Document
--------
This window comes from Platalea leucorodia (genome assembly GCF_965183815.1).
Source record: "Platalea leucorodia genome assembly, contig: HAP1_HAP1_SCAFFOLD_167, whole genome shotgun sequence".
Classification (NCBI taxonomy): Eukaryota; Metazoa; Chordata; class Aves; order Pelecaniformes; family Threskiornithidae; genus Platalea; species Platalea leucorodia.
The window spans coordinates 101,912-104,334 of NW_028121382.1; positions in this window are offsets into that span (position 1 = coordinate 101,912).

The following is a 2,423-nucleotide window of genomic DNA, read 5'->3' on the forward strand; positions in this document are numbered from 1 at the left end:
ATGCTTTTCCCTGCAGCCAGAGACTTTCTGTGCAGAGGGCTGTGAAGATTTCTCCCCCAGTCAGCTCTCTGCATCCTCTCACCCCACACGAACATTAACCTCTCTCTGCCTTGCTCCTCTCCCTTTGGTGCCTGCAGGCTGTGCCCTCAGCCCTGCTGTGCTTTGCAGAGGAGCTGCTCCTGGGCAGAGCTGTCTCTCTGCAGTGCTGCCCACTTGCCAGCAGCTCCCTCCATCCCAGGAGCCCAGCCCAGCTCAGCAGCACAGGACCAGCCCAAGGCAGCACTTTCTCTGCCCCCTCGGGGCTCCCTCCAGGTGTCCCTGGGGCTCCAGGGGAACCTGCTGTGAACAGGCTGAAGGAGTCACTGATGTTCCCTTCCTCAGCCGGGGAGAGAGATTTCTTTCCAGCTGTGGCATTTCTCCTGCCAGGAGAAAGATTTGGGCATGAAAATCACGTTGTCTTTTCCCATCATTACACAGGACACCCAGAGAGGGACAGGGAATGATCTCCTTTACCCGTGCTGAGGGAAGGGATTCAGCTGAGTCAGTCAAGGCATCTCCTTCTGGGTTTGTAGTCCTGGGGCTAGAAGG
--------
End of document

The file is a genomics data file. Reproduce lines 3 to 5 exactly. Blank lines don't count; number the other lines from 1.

Classification (NCBI taxonomy): Eukaryota; Metazoa; Chordata; class Aves; order Pelecaniformes; family Threskiornithidae; genus Platalea; species Platalea leucorodia.
The window spans coordinates 101,912-104,334 of NW_028121382.1; positions in this window are offsets into that span (position 1 = coordinate 101,912).

The following is a 2,423-nucleotide window of genomic DNA, read 5'->3' on the forward strand; positions in this document are numbered from 1 at the left end: